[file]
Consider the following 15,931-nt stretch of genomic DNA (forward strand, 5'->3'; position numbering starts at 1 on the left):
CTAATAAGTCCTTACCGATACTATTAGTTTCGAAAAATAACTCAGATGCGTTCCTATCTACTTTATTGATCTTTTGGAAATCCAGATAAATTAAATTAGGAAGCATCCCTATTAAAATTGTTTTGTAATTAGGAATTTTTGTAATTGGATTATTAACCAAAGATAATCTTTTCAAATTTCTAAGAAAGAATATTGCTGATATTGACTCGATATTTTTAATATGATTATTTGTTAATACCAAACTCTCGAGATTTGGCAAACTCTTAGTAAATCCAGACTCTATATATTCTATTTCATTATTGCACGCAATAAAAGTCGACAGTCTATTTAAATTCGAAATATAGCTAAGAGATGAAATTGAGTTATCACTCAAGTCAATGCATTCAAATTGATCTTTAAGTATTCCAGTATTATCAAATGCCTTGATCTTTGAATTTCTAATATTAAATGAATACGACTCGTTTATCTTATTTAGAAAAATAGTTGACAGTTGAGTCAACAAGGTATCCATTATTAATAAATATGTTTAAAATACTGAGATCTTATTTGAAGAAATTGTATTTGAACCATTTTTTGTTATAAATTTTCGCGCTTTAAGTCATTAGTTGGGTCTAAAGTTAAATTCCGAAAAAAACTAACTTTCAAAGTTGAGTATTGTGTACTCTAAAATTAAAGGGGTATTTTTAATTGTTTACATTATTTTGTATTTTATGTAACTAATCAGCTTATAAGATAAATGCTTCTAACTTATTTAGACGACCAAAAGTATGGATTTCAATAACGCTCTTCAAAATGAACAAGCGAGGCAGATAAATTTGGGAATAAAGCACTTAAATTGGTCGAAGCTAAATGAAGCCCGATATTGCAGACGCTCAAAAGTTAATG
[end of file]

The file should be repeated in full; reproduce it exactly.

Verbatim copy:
Consider the following 15,931-nt stretch of genomic DNA (forward strand, 5'->3'; position numbering starts at 1 on the left):
CTAATAAGTCCTTACCGATACTATTAGTTTCGAAAAATAACTCAGATGCGTTCCTATCTACTTTATTGATCTTTTGGAAATCCAGATAAATTAAATTAGGAAGCATCCCTATTAAAATTGTTTTGTAATTAGGAATTTTTGTAATTGGATTATTAACCAAAGATAATCTTTTCAAATTTCTAAGAAAGAATATTGCTGATATTGACTCGATATTTTTAATATGATTATTTGTTAATACCAAACTCTCGAGATTTGGCAAACTCTTAGTAAATCCAGACTCTATATATTCTATTTCATTATTGCACGCAATAAAAGTCGACAGTCTATTTAAATTCGAAATATAGCTAAGAGATGAAATTGAGTTATCACTCAAGTCAATGCATTCAAATTGATCTTTAAGTATTCCAGTATTATCAAATGCCTTGATCTTTGAATTTCTAATATTAAATGAATACGACTCGTTTATCTTATTTAGAAAAATAGTTGACAGTTGAGTCAACAAGGTATCCATTATTAATAAATATGTTTAAAATACTGAGATCTTATTTGAAGAAATTGTATTTGAACCATTTTTTGTTATAAATTTTCGCGCTTTAAGTCATTAGTTGGGTCTAAAGTTAAATTCCGAAAAAAACTAACTTTCAAAGTTGAGTATTGTGTACTCTAAAATTAAAGGGGTATTTTTAATTGTTTACATTATTTTGTATTTTATGTAACTAATCAGCTTATAAGATAAATGCTTCTAACTTATTTAGACGACCAAAAGTATGGATTTCAATAACGCTCTTCAAAATGAACAAGCGAGGCAGATAAATTTGGGAATAAAGCACTTAAATTGGTCGAAGCTAAATGAAGCCCGATATTGCAGACGCTCAAAAGTTAATG